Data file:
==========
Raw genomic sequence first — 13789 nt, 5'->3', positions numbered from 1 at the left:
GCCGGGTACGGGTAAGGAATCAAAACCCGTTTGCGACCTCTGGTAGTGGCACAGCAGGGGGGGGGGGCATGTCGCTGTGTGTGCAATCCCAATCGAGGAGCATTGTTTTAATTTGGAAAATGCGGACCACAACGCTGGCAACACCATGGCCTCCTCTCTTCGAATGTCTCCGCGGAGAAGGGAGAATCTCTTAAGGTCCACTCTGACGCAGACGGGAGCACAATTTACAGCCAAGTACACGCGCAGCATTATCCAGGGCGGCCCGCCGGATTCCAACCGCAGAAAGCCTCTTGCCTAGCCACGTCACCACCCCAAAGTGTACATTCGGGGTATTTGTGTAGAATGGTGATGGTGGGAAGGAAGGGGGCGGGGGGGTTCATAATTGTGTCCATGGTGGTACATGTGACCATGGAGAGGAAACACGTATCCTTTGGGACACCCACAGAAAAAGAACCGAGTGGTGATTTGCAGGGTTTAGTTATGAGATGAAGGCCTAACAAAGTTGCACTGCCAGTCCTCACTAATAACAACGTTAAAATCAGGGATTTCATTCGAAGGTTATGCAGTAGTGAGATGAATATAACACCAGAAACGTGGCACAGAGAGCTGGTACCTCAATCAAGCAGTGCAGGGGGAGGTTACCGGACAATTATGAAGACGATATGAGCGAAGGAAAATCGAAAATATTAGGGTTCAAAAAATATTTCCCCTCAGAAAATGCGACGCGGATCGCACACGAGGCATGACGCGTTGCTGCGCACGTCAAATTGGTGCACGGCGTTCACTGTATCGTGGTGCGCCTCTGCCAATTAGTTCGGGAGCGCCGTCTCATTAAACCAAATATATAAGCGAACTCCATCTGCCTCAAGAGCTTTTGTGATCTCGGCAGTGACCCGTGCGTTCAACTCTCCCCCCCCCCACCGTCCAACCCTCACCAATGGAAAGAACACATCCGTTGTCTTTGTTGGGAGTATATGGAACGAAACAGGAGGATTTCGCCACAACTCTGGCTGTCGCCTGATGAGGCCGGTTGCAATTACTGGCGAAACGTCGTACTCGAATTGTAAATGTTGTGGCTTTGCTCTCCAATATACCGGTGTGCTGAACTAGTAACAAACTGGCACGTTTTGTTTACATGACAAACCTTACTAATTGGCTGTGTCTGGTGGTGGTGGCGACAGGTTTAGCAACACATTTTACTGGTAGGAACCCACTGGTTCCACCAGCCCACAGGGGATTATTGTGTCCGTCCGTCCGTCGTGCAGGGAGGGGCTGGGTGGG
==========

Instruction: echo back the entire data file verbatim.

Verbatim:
Raw genomic sequence first — 13789 nt, 5'->3', positions numbered from 1 at the left:
GCCGGGTACGGGTAAGGAATCAAAACCCGTTTGCGACCTCTGGTAGTGGCACAGCAGGGGGGGGGGGCATGTCGCTGTGTGTGCAATCCCAATCGAGGAGCATTGTTTTAATTTGGAAAATGCGGACCACAACGCTGGCAACACCATGGCCTCCTCTCTTCGAATGTCTCCGCGGAGAAGGGAGAATCTCTTAAGGTCCACTCTGACGCAGACGGGAGCACAATTTACAGCCAAGTACACGCGCAGCATTATCCAGGGCGGCCCGCCGGATTCCAACCGCAGAAAGCCTCTTGCCTAGCCACGTCACCACCCCAAAGTGTACATTCGGGGTATTTGTGTAGAATGGTGATGGTGGGAAGGAAGGGGGCGGGGGGGTTCATAATTGTGTCCATGGTGGTACATGTGACCATGGAGAGGAAACACGTATCCTTTGGGACACCCACAGAAAAAGAACCGAGTGGTGATTTGCAGGGTTTAGTTATGAGATGAAGGCCTAACAAAGTTGCACTGCCAGTCCTCACTAATAACAACGTTAAAATCAGGGATTTCATTCGAAGGTTATGCAGTAGTGAGATGAATATAACACCAGAAACGTGGCACAGAGAGCTGGTACCTCAATCAAGCAGTGCAGGGGGAGGTTACCGGACAATTATGAAGACGATATGAGCGAAGGAAAATCGAAAATATTAGGGTTCAAAAAATATTTCCCCTCAGAAAATGCGACGCGGATCGCACACGAGGCATGACGCGTTGCTGCGCACGTCAAATTGGTGCACGGCGTTCACTGTATCGTGGTGCGCCTCTGCCAATTAGTTCGGGAGCGCCGTCTCATTAAACCAAATATATAAGCGAACTCCATCTGCCTCAAGAGCTTTTGTGATCTCGGCAGTGACCCGTGCGTTCAACTCTCCCCCCCCCCACCGTCCAACCCTCACCAATGGAAAGAACACATCCGTTGTCTTTGTTGGGAGTATATGGAACGAAACAGGAGGATTTCGCCACAACTCTGGCTGTCGCCTGATGAGGCCGGTTGCAATTACTGGCGAAACGTCGTACTCGAATTGTAAATGTTGTGGCTTTGCTCTCCAATATACCGGTGTGCTGAACTAGTAACAAACTGGCACGTTTTGTTTACATGACAAACCTTACTAATTGGCTGTGTCTGGTGGTGGTGGCGACAGGTTTAGCAACACATTTTACTGGTAGGAACCCACTGGTTCCACCAGCCCACAGGGGATTATTGTGTCCGTCCGTCCGTCGTGCAGGGAGGGGCTGGGTGGG